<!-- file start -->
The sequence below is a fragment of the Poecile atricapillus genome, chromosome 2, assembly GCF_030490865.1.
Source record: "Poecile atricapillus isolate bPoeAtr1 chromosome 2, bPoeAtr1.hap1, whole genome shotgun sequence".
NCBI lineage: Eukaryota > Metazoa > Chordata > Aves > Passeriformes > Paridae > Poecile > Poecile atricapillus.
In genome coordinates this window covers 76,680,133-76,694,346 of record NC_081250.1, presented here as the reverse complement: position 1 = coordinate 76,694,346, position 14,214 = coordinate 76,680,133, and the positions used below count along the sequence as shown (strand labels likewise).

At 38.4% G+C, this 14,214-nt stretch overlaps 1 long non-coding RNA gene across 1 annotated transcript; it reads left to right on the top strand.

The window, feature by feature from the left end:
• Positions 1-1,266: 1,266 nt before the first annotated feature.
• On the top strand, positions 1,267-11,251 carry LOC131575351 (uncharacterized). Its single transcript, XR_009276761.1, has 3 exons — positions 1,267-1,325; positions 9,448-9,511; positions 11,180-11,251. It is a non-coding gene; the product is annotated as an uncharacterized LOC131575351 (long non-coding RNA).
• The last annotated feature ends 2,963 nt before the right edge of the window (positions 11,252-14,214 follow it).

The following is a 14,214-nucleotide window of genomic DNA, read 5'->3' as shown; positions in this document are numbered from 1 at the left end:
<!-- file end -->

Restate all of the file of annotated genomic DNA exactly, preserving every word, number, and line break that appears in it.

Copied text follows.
The sequence below is a fragment of the Poecile atricapillus genome, chromosome 2, assembly GCF_030490865.1.
Source record: "Poecile atricapillus isolate bPoeAtr1 chromosome 2, bPoeAtr1.hap1, whole genome shotgun sequence".
NCBI lineage: Eukaryota > Metazoa > Chordata > Aves > Passeriformes > Paridae > Poecile > Poecile atricapillus.
In genome coordinates this window covers 76,680,133-76,694,346 of record NC_081250.1, presented here as the reverse complement: position 1 = coordinate 76,694,346, position 14,214 = coordinate 76,680,133, and the positions used below count along the sequence as shown (strand labels likewise).

At 38.4% G+C, this 14,214-nt stretch overlaps 1 long non-coding RNA gene across 1 annotated transcript; it reads left to right on the top strand.

The window, feature by feature from the left end:
• Positions 1-1,266: 1,266 nt before the first annotated feature.
• On the top strand, positions 1,267-11,251 carry LOC131575351 (uncharacterized). Its single transcript, XR_009276761.1, has 3 exons — positions 1,267-1,325; positions 9,448-9,511; positions 11,180-11,251. It is a non-coding gene; the product is annotated as an uncharacterized LOC131575351 (long non-coding RNA).
• The last annotated feature ends 2,963 nt before the right edge of the window (positions 11,252-14,214 follow it).

The following is a 14,214-nucleotide window of genomic DNA, read 5'->3' as shown; positions in this document are numbered from 1 at the left end: